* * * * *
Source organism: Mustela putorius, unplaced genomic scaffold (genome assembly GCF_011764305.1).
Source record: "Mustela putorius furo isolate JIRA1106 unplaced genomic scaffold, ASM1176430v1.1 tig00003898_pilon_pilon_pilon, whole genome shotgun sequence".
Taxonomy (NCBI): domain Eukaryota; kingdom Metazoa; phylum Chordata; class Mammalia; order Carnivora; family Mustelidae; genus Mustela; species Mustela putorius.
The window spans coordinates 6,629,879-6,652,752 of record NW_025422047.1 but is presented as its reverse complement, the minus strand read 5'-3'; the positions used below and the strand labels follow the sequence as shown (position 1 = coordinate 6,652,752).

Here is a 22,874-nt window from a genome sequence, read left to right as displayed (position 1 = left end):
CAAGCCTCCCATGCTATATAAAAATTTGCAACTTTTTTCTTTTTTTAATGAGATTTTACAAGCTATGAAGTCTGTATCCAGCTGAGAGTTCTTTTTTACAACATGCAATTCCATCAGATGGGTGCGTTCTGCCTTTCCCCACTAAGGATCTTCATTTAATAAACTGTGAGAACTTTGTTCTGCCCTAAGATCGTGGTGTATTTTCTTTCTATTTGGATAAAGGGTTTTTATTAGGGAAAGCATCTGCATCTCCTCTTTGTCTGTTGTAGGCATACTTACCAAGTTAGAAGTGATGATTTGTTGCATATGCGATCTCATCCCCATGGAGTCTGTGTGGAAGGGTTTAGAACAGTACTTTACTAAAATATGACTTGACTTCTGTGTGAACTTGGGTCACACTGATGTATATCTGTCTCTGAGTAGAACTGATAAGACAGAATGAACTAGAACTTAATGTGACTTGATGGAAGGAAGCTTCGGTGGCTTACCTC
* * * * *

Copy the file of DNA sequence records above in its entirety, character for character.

Source organism: Mustela putorius, unplaced genomic scaffold (genome assembly GCF_011764305.1).
Source record: "Mustela putorius furo isolate JIRA1106 unplaced genomic scaffold, ASM1176430v1.1 tig00003898_pilon_pilon_pilon, whole genome shotgun sequence".
Taxonomy (NCBI): domain Eukaryota; kingdom Metazoa; phylum Chordata; class Mammalia; order Carnivora; family Mustelidae; genus Mustela; species Mustela putorius.
The window spans coordinates 6,629,879-6,652,752 of record NW_025422047.1 but is presented as its reverse complement, the minus strand read 5'-3'; the positions used below and the strand labels follow the sequence as shown (position 1 = coordinate 6,652,752).

Here is a 22,874-nt window from a genome sequence, read left to right as displayed (position 1 = left end):
CAAGCCTCCCATGCTATATAAAAATTTGCAACTTTTTTCTTTTTTTAATGAGATTTTACAAGCTATGAAGTCTGTATCCAGCTGAGAGTTCTTTTTTACAACATGCAATTCCATCAGATGGGTGCGTTCTGCCTTTCCCCACTAAGGATCTTCATTTAATAAACTGTGAGAACTTTGTTCTGCCCTAAGATCGTGGTGTATTTTCTTTCTATTTGGATAAAGGGTTTTTATTAGGGAAAGCATCTGCATCTCCTCTTTGTCTGTTGTAGGCATACTTACCAAGTTAGAAGTGATGATTTGTTGCATATGCGATCTCATCCCCATGGAGTCTGTGTGGAAGGGTTTAGAACAGTACTTTACTAAAATATGACTTGACTTCTGTGTGAACTTGGGTCACACTGATGTATATCTGTCTCTGAGTAGAACTGATAAGACAGAATGAACTAGAACTTAATGTGACTTGATGGAAGGAAGCTTCGGTGGCTTACCTC